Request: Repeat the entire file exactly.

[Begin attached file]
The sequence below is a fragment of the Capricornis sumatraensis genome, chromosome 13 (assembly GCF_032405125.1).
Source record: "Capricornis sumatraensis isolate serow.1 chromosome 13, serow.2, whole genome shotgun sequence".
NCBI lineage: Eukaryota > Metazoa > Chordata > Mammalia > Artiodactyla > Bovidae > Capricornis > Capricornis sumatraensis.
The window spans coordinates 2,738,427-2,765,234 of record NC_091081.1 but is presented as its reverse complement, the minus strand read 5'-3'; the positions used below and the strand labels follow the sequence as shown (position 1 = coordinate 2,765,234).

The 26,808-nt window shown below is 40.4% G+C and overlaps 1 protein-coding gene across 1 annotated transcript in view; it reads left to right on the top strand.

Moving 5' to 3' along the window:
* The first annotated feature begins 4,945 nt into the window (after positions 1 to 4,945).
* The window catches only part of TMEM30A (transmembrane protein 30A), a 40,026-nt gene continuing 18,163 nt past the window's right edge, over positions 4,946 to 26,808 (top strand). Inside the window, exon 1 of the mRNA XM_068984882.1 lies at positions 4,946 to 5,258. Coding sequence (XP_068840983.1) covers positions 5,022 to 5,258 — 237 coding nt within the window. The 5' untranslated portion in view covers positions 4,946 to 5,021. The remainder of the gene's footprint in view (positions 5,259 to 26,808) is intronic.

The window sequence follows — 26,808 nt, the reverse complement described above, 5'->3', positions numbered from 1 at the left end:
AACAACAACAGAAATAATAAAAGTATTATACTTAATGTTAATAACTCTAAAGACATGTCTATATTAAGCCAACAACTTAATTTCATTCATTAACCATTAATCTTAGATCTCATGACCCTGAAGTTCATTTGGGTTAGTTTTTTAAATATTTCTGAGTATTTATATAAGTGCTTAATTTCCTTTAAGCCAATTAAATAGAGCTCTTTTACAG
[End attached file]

The sequence below is a fragment of the Capricornis sumatraensis genome, chromosome 13 (assembly GCF_032405125.1).
Source record: "Capricornis sumatraensis isolate serow.1 chromosome 13, serow.2, whole genome shotgun sequence".
NCBI lineage: Eukaryota > Metazoa > Chordata > Mammalia > Artiodactyla > Bovidae > Capricornis > Capricornis sumatraensis.
The window spans coordinates 2,738,427-2,765,234 of record NC_091081.1 but is presented as its reverse complement, the minus strand read 5'-3'; the positions used below and the strand labels follow the sequence as shown (position 1 = coordinate 2,765,234).

The 26,808-nt window shown below is 40.4% G+C and overlaps 1 protein-coding gene across 1 annotated transcript in view; it reads left to right on the top strand.

Moving 5' to 3' along the window:
* The first annotated feature begins 4,945 nt into the window (after positions 1 to 4,945).
* The window catches only part of TMEM30A (transmembrane protein 30A), a 40,026-nt gene continuing 18,163 nt past the window's right edge, over positions 4,946 to 26,808 (top strand). Inside the window, exon 1 of the mRNA XM_068984882.1 lies at positions 4,946 to 5,258. Coding sequence (XP_068840983.1) covers positions 5,022 to 5,258 — 237 coding nt within the window. The 5' untranslated portion in view covers positions 4,946 to 5,021. The remainder of the gene's footprint in view (positions 5,259 to 26,808) is intronic.

The window sequence follows — 26,808 nt, the reverse complement described above, 5'->3', positions numbered from 1 at the left end:
AACAACAACAGAAATAATAAAAGTATTATACTTAATGTTAATAACTCTAAAGACATGTCTATATTAAGCCAACAACTTAATTTCATTCATTAACCATTAATCTTAGATCTCATGACCCTGAAGTTCATTTGGGTTAGTTTTTTAAATATTTCTGAGTATTTATATAAGTGCTTAATTTCCTTTAAGCCAATTAAATAGAGCTCTTTTACAG